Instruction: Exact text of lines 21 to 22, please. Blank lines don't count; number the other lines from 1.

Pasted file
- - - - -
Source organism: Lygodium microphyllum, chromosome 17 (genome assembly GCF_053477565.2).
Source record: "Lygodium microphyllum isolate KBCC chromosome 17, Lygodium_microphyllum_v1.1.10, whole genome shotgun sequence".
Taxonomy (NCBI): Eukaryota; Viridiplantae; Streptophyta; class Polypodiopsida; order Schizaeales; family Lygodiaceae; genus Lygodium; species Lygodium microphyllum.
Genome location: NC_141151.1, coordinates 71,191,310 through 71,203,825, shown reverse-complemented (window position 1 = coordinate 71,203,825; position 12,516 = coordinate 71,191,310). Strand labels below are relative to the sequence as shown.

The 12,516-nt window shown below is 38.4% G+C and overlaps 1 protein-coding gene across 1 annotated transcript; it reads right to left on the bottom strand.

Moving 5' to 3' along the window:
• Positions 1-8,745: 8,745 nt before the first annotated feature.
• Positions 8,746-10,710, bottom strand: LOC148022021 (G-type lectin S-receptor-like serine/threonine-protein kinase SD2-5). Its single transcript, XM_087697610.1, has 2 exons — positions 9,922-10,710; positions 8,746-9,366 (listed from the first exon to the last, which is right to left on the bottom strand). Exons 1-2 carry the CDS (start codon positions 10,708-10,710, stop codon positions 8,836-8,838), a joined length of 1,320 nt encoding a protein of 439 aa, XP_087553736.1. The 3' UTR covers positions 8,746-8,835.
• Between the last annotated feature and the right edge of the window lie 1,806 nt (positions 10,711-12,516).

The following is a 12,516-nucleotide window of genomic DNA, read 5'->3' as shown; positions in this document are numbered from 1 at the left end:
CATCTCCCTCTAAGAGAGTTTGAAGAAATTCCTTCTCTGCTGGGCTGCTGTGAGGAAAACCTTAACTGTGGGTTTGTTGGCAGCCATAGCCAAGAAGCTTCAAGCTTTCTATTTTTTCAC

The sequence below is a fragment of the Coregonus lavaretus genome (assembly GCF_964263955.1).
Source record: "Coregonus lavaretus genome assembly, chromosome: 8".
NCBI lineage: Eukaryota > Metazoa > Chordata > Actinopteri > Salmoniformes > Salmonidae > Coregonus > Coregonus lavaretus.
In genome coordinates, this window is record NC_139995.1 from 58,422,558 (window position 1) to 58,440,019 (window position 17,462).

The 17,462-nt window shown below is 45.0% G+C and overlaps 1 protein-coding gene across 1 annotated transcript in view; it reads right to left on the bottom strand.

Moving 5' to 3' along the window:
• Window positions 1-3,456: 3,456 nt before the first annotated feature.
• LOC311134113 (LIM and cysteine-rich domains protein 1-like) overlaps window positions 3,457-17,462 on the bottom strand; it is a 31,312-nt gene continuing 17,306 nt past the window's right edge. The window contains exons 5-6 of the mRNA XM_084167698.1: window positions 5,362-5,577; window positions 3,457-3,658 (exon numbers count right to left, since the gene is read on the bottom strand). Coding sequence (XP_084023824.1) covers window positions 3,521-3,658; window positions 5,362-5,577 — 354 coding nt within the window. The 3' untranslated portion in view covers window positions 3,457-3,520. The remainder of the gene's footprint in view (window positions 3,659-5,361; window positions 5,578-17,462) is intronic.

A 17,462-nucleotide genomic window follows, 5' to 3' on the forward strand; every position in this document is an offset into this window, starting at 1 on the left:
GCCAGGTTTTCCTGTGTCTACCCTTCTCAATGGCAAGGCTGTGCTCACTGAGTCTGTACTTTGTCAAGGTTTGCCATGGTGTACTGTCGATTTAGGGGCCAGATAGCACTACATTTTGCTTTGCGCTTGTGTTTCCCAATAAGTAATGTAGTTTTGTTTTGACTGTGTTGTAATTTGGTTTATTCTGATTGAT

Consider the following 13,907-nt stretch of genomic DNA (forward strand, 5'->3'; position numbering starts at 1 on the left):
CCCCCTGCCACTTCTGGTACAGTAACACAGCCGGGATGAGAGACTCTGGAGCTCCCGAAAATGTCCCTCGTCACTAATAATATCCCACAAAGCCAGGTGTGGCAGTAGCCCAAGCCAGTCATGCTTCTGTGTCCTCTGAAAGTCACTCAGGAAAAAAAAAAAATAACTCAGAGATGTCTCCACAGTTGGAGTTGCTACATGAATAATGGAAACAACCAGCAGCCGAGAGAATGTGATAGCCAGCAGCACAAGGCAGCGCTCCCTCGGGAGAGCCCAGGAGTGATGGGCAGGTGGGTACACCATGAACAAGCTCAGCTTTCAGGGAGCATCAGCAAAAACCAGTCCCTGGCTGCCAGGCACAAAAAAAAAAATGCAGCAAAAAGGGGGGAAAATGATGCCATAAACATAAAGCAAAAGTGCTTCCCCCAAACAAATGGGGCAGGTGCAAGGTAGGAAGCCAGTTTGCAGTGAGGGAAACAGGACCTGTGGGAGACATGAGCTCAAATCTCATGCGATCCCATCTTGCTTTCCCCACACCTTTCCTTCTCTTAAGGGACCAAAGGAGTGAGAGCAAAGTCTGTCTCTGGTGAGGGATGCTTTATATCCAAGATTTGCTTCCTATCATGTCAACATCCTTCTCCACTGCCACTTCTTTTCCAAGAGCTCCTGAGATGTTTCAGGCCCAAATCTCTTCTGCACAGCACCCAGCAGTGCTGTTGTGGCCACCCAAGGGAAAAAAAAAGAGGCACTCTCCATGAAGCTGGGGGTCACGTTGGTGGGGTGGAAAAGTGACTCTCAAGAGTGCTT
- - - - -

GCCAGGTTTTCCTGTGTCTACCCTTCTCAATGGCAAGGCTGTGCTCACTGAGTCTGTACTTTGTCAAGGTTTGCCATGGTGTACTGTCGATTTAGGGGCCAGATAGCACTACATTTTGCTTTGCGCTTGTGTTTCCCAATAAGTAATGTAGTTTTGTTTTGACTGTGTTGTAATTTGGTTTATTCTGATTGAT

Consider the following 13,907-nt stretch of genomic DNA (forward strand, 5'->3'; position numbering starts at 1 on the left):